Create Mailability Flags in Salesforce for Highly Visible Communication Preferences

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Mailability Flags clearly show who can, or can’t, be contacted by marketing emails. It’s important to give this visibility into communication preferences on Salesforce, so you can link up what’s going on in your Marketing Automation Platform (Pardot, Marketing Cloud, or others), and share the info with the wider team across different functions, such as sales, service or finance.

The hack I will show you will display a coloured flag on the Lead or Contact record in Salesforce – it’s simple but effective. I will give you 3 examples to use according to how many channels you want to cover, and how complex you want to go.

“Formassembly"

Create a Flag Formula Field

A flag field is a Salesforce formula field that displays an image when conditions are met – in this case, either a red, orange or green flag will display when the relevant conditions exist.

Just like creating any custom field in Salesforce setup, go to the ‘Object Manager’, and search for Leads. Then, go to ‘Fields and Relationships’, and click the ‘New’ button.

Step 1: Formula Field

Select ‘formula’ from the list of field types.

Step 2: Choose Output Type

Choose the output type as Text:

Step 3: Formula Editor

You may want to come back to this step after you’ve read the examples that follow this section. In order to build your formula, you will need a clear idea of which checkbox fields you will be using, and what combination of fields checked/uncheck will show the red, orange, green flags.

The below is a simple example to get you started with (I will dig into the significance behind this later on). This formula will show:

  • Green flag = when the lead is not opted-out, and not marked as ‘do not email’ (see this post for an explainer on the differences).
  • Orange flag = when the lead is opted-out, but is not marked as ‘do not email’
  • Red flag = when the lead is marked as ‘do not email’.

Here’s a breakdown of the formula.

Line 1:

IF

(HasOptedOutOfEmail = TRUE && Do_Not_Mail__c = TRUE,

IMAGE(“/img/samples/flag_red.gif”, “Red Flag”),

If ‘opted out’ is true (checked), and ‘do not email’ is true (checked), then show the RED flag.

Line 2:

IF

(HasOptedOutOfEmail = TRUE && DoNotCall = FALSE,

IMAGE(“/img/samples/flag_yellow.gif”,”Yellow Flag”),

If ‘opted out’ is true (checked), but ‘do not email’ is false (unchecked), then show the RED flag.

Line 3:

IMAGE(“/img/samples/flag_green.gif”,”Green Flag”)))

Otherwise, show the green flag.

 

Go ahead and paste the complete formula into the formula editor:

IF

(HasOptedOutOfEmail = TRUE && Do_Not_Mail__c = TRUE,

IMAGE("/img/samples/flag_red.gif", "Red Flag"),

IF

(HasOptedOutOfEmail = TRUE && DoNotCall = FALSE,

IMAGE("/img/samples/flag_yellow.gif","Yellow Flag"),

IMAGE("/img/samples/flag_green.gif","Green Flag")))

Step 4: Check Syntax

Click ‘Check Syntax’ in case your Salesforce org uses different field names, instead of the standard ones.

Once you save, your overview screen will look something like this:

Don’t forget to repeat for the contact object.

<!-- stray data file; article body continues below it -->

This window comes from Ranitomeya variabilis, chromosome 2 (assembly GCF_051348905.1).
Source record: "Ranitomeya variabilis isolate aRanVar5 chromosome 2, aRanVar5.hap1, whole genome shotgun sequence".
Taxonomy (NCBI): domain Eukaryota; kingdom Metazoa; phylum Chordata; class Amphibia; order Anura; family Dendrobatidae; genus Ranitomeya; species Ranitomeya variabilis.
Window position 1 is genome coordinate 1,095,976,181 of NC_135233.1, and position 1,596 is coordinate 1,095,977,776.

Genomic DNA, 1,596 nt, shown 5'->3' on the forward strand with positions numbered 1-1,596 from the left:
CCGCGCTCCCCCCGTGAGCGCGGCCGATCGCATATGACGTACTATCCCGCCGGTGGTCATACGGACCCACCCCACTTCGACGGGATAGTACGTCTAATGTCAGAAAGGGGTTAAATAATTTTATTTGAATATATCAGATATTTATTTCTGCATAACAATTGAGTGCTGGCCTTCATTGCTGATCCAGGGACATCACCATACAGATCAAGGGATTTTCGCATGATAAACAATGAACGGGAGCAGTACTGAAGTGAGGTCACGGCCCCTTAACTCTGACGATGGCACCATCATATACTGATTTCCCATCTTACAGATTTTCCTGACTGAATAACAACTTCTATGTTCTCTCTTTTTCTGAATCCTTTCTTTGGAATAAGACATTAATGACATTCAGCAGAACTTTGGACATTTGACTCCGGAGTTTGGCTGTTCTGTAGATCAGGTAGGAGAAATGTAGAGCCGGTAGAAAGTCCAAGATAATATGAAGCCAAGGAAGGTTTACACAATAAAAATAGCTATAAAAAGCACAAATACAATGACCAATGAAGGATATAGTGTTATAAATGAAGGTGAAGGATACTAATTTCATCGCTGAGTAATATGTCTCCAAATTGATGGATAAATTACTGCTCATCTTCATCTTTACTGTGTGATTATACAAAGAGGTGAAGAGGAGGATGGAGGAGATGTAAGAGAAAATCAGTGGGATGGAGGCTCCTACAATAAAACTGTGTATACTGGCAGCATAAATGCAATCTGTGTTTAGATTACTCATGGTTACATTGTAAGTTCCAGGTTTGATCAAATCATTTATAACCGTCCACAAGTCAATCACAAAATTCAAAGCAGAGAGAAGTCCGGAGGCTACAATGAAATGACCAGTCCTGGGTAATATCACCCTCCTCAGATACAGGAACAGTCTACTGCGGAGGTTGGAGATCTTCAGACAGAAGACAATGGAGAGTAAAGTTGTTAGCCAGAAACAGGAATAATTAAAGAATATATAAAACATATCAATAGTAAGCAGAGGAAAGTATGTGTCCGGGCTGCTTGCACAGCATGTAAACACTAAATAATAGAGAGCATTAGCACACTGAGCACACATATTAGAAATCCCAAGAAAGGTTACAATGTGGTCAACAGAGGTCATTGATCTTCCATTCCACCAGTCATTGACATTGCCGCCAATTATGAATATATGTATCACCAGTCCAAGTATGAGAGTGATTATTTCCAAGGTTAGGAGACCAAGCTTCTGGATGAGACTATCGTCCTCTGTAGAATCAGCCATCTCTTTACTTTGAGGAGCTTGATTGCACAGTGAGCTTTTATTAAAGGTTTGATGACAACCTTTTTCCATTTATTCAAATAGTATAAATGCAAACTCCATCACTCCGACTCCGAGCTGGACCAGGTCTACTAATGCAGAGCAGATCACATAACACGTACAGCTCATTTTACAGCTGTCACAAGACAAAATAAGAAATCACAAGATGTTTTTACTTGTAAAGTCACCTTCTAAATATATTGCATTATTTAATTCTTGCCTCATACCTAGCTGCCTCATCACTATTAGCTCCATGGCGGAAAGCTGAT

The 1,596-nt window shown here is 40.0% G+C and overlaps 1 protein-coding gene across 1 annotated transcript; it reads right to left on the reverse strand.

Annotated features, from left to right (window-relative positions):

Example Mailability Flag Formulas

Here are some examples of mailability flags I have set up for my clients. These formulas use the standard Salesforce fields (where applicable), plus some custom ones that creep their way in; be aware that you need to replace the field names with your own, and a syntax check (step 4) will quickly tell you whether the fields are available in your org.

Example 1: No Marketing Emails Allowed

When you want to flag to Salesforce users that the recipient can’t receive marketing emails, but the user won’t be blocked from sending operational emails. This is useful for business functions such as Service Teams or Finance that are under obligation to contact customers in certain instances, think invoicing, critical updates, service outage etc.

The colour flags apply as follows:

  • Green = If not ‘do not email’ and not opted out
  • Orange = If opted out, but not ‘do not email’ (so operational emails will be sent, operational emails won’t be blocked)
  • Red = If ‘do not email’ and opted out

 

Paste the formula into the formula editor:

IF

(HasOptedOutOfEmail = TRUE && Do_Not_Mail__c = TRUE,

IMAGE("/img/samples/flag_red.gif", "Red Flag"),

IF

(HasOptedOutOfEmail = TRUE && DoNotCall = FALSE,

IMAGE("/img/samples/flag_yellow.gif","Yellow Flag"),

IMAGE("/img/samples/flag_green.gif","Green Flag")))

Example 2: Managing Multiple Channels

Often organisations deploy a number of different communication channels to communicate with customers, such as email, phone call, SMS, post, amongst others.

By showing an orange flag, it prompts users to check which contact methods are allowed in this instance, and more crucially, which are not.

The colour flags apply as follows:

  • Green = If not opted out of any
  • Orange = IF Opted out of Email OR Phone OR SMS
  • Red = If not opted out of all (Email AND Phone AND SMS)

Paste the formula into the formula editor:

IF

(HasOptedOutOfEmail = TRUE && DoNotCall = TRUE && SMS_Opt_Out__c = TRUE,

IMAGE("/img/samples/flag_red.gif", "Red Flag"),

IF

(HasOptedOutOfEmail = TRUE || DoNotCall = TRUE || SMS_Opt_Out__c = TRUE,

IMAGE("/img/samples/flag_yellow.gif","Yellow Flag"),